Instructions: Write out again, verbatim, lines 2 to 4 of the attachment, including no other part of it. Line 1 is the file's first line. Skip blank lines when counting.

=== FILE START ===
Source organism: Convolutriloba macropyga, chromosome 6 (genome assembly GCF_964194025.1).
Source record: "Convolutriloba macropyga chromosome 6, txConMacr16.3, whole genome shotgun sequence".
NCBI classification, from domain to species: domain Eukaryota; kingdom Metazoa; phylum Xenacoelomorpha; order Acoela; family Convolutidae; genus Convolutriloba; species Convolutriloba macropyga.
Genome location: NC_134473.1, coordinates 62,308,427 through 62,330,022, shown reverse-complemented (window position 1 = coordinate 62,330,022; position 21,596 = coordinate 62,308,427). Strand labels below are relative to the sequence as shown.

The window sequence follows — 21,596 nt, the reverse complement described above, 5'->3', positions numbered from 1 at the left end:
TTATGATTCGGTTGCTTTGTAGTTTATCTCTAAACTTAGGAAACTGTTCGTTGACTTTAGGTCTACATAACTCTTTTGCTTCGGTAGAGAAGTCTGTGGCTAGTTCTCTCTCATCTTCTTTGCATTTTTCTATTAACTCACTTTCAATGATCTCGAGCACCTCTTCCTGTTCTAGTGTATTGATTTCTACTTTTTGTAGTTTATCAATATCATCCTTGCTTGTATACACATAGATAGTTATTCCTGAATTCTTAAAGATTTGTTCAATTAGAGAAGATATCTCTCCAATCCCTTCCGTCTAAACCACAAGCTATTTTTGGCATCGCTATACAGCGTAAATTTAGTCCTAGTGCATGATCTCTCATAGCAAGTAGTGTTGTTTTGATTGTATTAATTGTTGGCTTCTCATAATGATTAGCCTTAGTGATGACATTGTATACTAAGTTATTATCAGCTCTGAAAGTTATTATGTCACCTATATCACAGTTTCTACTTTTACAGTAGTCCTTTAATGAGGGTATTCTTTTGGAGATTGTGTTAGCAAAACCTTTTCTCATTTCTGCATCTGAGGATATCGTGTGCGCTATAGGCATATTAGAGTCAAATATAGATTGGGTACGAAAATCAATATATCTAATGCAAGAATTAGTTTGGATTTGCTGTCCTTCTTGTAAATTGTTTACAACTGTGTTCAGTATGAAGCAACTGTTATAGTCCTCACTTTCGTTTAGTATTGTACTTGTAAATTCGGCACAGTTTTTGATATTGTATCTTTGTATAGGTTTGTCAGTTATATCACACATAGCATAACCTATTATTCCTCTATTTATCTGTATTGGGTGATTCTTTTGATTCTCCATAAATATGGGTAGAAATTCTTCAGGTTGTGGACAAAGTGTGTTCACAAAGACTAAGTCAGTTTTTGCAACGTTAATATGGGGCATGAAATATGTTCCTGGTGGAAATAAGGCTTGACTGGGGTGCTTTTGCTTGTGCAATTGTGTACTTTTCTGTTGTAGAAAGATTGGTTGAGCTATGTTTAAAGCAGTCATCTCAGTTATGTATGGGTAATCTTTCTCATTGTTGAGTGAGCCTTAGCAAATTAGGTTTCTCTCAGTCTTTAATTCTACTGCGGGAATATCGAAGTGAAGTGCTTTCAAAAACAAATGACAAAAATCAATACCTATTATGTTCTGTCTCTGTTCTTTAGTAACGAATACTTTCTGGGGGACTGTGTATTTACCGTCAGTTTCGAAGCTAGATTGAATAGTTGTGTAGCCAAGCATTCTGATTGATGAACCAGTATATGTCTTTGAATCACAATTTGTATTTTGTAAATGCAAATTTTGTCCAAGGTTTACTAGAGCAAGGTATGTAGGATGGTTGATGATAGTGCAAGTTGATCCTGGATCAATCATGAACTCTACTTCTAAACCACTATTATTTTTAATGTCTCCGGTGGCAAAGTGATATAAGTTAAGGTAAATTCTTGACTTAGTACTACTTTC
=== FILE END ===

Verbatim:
Source record: "Convolutriloba macropyga chromosome 6, txConMacr16.3, whole genome shotgun sequence".
NCBI classification, from domain to species: domain Eukaryota; kingdom Metazoa; phylum Xenacoelomorpha; order Acoela; family Convolutidae; genus Convolutriloba; species Convolutriloba macropyga.
Genome location: NC_134473.1, coordinates 62,308,427 through 62,330,022, shown reverse-complemented (window position 1 = coordinate 62,330,022; position 21,596 = coordinate 62,308,427). Strand labels below are relative to the sequence as shown.